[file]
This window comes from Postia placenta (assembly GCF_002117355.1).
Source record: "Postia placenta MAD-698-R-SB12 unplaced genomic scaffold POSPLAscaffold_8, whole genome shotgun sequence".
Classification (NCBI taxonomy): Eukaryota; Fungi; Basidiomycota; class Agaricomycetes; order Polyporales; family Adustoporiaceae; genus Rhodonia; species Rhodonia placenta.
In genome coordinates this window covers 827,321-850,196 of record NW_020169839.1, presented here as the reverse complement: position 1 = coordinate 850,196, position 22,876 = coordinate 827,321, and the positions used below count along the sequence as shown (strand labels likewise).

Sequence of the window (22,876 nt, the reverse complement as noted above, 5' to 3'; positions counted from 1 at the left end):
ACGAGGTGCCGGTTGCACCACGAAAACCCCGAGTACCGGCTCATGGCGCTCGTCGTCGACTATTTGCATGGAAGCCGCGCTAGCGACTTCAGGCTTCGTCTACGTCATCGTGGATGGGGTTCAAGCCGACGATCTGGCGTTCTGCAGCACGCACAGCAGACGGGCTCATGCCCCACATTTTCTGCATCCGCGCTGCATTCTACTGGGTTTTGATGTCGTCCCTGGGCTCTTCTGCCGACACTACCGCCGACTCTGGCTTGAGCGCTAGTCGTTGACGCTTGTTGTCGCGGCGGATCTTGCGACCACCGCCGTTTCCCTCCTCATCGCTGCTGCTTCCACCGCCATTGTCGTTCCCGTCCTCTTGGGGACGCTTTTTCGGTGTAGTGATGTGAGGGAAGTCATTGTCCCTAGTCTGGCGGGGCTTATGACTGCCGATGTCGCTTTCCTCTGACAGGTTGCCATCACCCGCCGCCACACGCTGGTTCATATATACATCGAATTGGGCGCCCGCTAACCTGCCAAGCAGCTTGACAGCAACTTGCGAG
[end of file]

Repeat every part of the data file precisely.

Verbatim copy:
This window comes from Postia placenta (assembly GCF_002117355.1).
Source record: "Postia placenta MAD-698-R-SB12 unplaced genomic scaffold POSPLAscaffold_8, whole genome shotgun sequence".
Classification (NCBI taxonomy): Eukaryota; Fungi; Basidiomycota; class Agaricomycetes; order Polyporales; family Adustoporiaceae; genus Rhodonia; species Rhodonia placenta.
In genome coordinates this window covers 827,321-850,196 of record NW_020169839.1, presented here as the reverse complement: position 1 = coordinate 850,196, position 22,876 = coordinate 827,321, and the positions used below count along the sequence as shown (strand labels likewise).

Sequence of the window (22,876 nt, the reverse complement as noted above, 5' to 3'; positions counted from 1 at the left end):
ACGAGGTGCCGGTTGCACCACGAAAACCCCGAGTACCGGCTCATGGCGCTCGTCGTCGACTATTTGCATGGAAGCCGCGCTAGCGACTTCAGGCTTCGTCTACGTCATCGTGGATGGGGTTCAAGCCGACGATCTGGCGTTCTGCAGCACGCACAGCAGACGGGCTCATGCCCCACATTTTCTGCATCCGCGCTGCATTCTACTGGGTTTTGATGTCGTCCCTGGGCTCTTCTGCCGACACTACCGCCGACTCTGGCTTGAGCGCTAGTCGTTGACGCTTGTTGTCGCGGCGGATCTTGCGACCACCGCCGTTTCCCTCCTCATCGCTGCTGCTTCCACCGCCATTGTCGTTCCCGTCCTCTTGGGGACGCTTTTTCGGTGTAGTGATGTGAGGGAAGTCATTGTCCCTAGTCTGGCGGGGCTTATGACTGCCGATGTCGCTTTCCTCTGACAGGTTGCCATCACCCGCCGCCACACGCTGGTTCATATATACATCGAATTGGGCGCCCGCTAACCTGCCAAGCAGCTTGACAGCAACTTGCGAG